In December I compared climate actions with strike action. I noted how many people had taken to the streets in previous years to protest to the Government against the poll tax in 1990 when between 180,000 and 250,000 people march to the Houses of Parliament, and against the Iraq war in 2003 between 750,000 and 2,000,000 people marched to Hyde Park.
On New Year’s Day Extinction Rebellion made an unexpected announcement: “We’re quitting!” Certainly that was the phrase picked up by the media. Quitting what? The climate crisis arena? Activism? Public life?
The group is quitting, for the moment, disruptive actions such as glueing to things, blocking roads or breaking glass, and instead sticking to such legal protests as are still permitted. “As we ring in the new year, we make a controversial resolution to temporarily shift away from public disruption as a primary tactic…This year, we [will] prioritise attendance over arrest and relationships over roadblocks, as we stand together and become impossible to ignore.” https://extinctionrebellion.uk/2022/12/31/we-quit/
So this morning I joined a hundred people from XR with a hundred flags (or thereabouts) for the launch of 100 Days. A hundred days until the 21st April when everyone passionate about protecting the world from the further ravages of climate change is invited to unite in protest in Parliament Square.
The message to the Government is that we need action now on the climate crisis to safeguard all our futures.
Last week I took part in the Earth Vigil outside Parliament. Participants sit on the pavement, backs against the wall that surrounds the building, and between 11 and 3pm a prayerful presence is maintained holding the needs of creation before God.
When we arrived a young police constable asked what we were doing.
“Praying for the earth”
“Well if you need anything …” he replied.
We take up our places and quietly began to pray as tourists and workers and parties of school children walked by – a back and forth, crisis-crossing flood of human life. ‘Lord help us change our lifestyle and our priorities and safeguard the next generation.’ Abruptly the murmur of urban life is broken by loud, upbeat music (via an amplifier) whilst a commentary is loud-hailered by a one man protest group, hurling abuse at the Tory party.
Restore focus once more on our silent prayer. Behind the many legs of the passersby, waves of traffic slide past by as traffic lights regulate their flow. Buses in twos and threes, black cabs swinging round tight curves, delivery vans and construction trucks, SUVs that are certainly not for utility and bikes which are! ‘Lord help us shape a better future, a better use of people’s skills and resources; a cleaner, kinder world.’ From the opposite side of the square another amplifier sets off in competition with the first. The music is more classical in tone. These protestors are women speaking out against the oppression of their comrades in Iran. They are wrapped in flags.
Refocus, centre down, pray. A trickle of people come and go through the chicane that gives access to Parliament, inside whose doors policy is worked on, debated, argued, and often fudged. ‘Lord help change the systems that shape our economy. So often they damage the lives of ordinary people and the health of the environment – bring wisdom and humility to the hearts of minds of those in power.’ A kerfuffle in the middle of the road – police are rushing forwards – has someone fallen over? No not fallen down but sat down. Not one but a dozen or more sat or lying in the road, odd hands glued down, other hands grasping ‘Insulate Britain’ banners.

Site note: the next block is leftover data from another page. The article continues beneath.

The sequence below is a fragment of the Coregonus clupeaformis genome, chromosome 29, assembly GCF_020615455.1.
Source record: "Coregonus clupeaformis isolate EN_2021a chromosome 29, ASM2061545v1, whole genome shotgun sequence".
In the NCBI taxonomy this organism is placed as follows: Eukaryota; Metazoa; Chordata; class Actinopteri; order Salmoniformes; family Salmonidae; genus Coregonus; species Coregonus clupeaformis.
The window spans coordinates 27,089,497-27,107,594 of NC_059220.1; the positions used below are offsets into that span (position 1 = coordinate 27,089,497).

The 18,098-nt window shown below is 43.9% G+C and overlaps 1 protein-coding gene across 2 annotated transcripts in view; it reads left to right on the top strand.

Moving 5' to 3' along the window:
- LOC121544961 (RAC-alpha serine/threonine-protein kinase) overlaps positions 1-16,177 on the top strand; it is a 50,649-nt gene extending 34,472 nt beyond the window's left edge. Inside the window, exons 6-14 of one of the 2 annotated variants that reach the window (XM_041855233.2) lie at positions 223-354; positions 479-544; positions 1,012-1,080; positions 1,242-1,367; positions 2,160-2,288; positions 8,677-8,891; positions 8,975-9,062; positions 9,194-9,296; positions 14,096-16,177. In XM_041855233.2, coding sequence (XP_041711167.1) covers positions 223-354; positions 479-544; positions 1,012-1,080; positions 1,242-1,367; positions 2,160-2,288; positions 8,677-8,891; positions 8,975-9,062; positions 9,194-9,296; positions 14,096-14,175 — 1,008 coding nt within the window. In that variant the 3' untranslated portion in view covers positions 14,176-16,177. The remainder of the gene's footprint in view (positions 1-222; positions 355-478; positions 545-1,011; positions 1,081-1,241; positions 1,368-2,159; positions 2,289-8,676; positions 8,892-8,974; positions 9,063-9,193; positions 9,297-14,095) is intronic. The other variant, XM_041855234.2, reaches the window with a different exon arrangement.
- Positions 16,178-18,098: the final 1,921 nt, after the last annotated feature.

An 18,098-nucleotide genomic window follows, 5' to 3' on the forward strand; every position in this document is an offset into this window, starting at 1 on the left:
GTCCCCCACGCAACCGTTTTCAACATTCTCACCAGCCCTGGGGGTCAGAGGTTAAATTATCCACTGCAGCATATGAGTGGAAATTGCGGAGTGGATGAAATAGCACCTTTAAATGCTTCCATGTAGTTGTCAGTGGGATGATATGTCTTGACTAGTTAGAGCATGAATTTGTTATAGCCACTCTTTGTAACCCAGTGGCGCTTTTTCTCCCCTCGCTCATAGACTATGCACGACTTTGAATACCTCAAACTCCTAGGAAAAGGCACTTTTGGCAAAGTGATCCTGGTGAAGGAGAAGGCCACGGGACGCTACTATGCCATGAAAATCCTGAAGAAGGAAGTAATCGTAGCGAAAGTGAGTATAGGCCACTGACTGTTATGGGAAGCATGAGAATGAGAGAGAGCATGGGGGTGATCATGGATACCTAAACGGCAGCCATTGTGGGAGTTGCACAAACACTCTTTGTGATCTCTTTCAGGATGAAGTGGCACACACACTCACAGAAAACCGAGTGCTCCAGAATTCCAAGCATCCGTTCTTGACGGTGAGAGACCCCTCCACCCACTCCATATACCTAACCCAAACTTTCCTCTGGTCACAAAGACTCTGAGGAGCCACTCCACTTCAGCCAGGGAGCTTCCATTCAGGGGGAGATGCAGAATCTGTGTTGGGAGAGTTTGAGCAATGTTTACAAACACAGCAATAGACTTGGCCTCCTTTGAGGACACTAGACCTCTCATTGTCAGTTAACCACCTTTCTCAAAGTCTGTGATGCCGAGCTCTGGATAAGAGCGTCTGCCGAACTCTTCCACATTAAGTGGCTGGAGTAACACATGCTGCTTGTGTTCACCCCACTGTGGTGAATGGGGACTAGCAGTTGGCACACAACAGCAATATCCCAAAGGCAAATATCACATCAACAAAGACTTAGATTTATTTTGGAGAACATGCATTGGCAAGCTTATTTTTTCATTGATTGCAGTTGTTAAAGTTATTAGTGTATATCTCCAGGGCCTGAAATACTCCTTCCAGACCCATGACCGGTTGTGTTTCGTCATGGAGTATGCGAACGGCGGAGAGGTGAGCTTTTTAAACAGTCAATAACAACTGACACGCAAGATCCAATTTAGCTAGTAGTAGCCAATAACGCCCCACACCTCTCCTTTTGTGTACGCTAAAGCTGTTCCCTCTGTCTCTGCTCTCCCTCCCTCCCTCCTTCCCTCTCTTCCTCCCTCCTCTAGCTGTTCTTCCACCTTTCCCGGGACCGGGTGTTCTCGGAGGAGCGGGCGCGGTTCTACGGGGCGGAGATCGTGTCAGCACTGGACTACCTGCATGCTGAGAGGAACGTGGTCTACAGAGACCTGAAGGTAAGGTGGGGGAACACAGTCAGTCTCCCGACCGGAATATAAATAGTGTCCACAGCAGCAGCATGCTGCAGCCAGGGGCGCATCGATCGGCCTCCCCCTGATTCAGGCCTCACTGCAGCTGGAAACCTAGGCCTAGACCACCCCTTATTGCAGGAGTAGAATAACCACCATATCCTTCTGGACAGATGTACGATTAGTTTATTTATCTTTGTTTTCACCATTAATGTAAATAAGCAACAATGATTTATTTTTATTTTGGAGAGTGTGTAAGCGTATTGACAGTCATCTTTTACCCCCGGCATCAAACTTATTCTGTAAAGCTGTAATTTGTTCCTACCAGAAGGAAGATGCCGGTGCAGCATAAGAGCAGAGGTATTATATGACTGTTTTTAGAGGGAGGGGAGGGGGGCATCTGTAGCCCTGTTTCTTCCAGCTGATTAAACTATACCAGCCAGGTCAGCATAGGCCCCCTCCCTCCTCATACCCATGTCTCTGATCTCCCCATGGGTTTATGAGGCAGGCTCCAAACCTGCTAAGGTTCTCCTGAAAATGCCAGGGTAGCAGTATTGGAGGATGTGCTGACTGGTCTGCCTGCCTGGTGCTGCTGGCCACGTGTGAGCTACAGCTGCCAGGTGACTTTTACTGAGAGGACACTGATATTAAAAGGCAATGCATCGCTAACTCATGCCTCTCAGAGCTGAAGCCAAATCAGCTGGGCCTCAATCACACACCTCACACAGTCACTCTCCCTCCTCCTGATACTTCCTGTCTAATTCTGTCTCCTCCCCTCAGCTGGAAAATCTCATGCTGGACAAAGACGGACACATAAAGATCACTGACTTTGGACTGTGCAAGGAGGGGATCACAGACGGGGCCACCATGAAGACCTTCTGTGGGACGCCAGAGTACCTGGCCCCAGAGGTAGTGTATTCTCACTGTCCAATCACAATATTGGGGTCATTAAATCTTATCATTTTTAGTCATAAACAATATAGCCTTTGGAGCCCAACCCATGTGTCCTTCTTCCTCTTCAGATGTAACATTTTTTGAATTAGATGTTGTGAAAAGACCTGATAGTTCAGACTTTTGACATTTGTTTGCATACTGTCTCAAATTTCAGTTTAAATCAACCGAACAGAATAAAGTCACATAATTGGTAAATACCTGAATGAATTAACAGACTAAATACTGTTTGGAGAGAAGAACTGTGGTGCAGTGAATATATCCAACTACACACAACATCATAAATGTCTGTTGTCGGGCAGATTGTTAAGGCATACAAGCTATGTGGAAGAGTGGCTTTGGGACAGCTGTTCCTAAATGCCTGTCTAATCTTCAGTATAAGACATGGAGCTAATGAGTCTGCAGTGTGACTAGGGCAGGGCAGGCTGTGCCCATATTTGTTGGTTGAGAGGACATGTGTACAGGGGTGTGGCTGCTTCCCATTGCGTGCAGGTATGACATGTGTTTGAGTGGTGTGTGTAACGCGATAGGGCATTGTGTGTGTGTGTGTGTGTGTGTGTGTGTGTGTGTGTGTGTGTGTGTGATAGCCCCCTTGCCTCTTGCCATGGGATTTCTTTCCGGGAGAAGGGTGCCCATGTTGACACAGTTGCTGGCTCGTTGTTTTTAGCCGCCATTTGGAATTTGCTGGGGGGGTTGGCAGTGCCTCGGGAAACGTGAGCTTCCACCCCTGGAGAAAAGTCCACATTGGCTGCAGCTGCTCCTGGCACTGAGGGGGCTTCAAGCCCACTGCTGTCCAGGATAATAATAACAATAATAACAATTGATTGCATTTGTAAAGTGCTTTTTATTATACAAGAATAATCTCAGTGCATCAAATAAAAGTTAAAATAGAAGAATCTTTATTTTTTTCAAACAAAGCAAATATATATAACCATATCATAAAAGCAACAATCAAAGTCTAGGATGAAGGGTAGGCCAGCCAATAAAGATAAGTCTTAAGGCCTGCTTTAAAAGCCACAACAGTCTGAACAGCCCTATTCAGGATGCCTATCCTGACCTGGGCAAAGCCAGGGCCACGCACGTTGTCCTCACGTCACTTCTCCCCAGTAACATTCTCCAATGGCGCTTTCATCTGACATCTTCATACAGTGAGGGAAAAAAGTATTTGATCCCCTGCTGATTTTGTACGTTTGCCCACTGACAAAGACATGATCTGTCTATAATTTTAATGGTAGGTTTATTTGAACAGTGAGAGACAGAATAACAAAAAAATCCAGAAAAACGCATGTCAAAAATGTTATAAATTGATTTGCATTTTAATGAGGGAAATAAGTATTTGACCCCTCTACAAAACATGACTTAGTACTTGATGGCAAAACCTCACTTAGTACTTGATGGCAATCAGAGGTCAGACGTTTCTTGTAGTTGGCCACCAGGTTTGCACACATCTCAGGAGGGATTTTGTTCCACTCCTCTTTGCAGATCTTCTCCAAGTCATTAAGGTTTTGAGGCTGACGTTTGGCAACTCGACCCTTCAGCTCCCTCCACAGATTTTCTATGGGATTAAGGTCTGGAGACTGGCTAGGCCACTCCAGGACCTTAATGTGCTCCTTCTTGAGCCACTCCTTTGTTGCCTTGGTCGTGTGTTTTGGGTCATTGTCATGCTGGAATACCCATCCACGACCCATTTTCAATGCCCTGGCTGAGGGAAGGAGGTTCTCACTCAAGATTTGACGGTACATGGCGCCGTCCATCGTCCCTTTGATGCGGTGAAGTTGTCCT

The frenzy of the moment is heart stopping. Brave? Vulnerable? Safe? The faces look confident. Now the road swarms with police and journalists – where did they all come from? More activists and members of the public add to the melee. Traffic grinds to a halt. It takes a while for the police to restart the traffic, directing them along the unoccupied traffic lane – a rogue motorcyclist tries to take an alternative route and is reprimanded.
A degree of order returns. Traffic moves in waves controlled by the lights.
Pedestrians continue to cross-cross the pavement, now and then stopping to take photos. Tourists add pictures of both the Houses of Parliament and the freedom to protest to their phones. More police vans, more police officers arrive and a slow process of note taking and questioning, surveying and evidence collecting starts. ‘Lord be with those who risk their comfort to stand up for the cause of justice. Be with those in other parts of the world who risk their lives in this cause. Challenge our churches to recognise what is happening and what needs to happen.’
A quick reconnoitre confirms we know some of the glued on protestors. Both they and the women of Iran are held in prayer. ‘Lord surround them with your protection that they may know they are loved. May their endeavours for justice be fruitful.’
Person by person the road protest is slowly – almost tediously – dismantled as the protestors are conveyed to the back of police vans and driven away. The media presence holds strong filming and interviewing the protestor in the road – they have certainly caught the attention of the press. And the public too. Passers by continue to stand and stare and take photos – what will they say when they get home or when they share these images on social media? Will their sensibilities about the current crisis of climate and justice have been raised? Only 2 or 3 shout abuse or remonstrate with the protestors.
Pray, think, reflect. ‘Lord transform the hearts and minds of all who pass by today. Fill them with compassion and a desire for justice. Safeguard the earth that it be not destroyed by our folly.’
And tomorrow and next week and next month …. the protests will go on for we need justice in our world and there are many willing to demand it. ‘Lord have mercy.’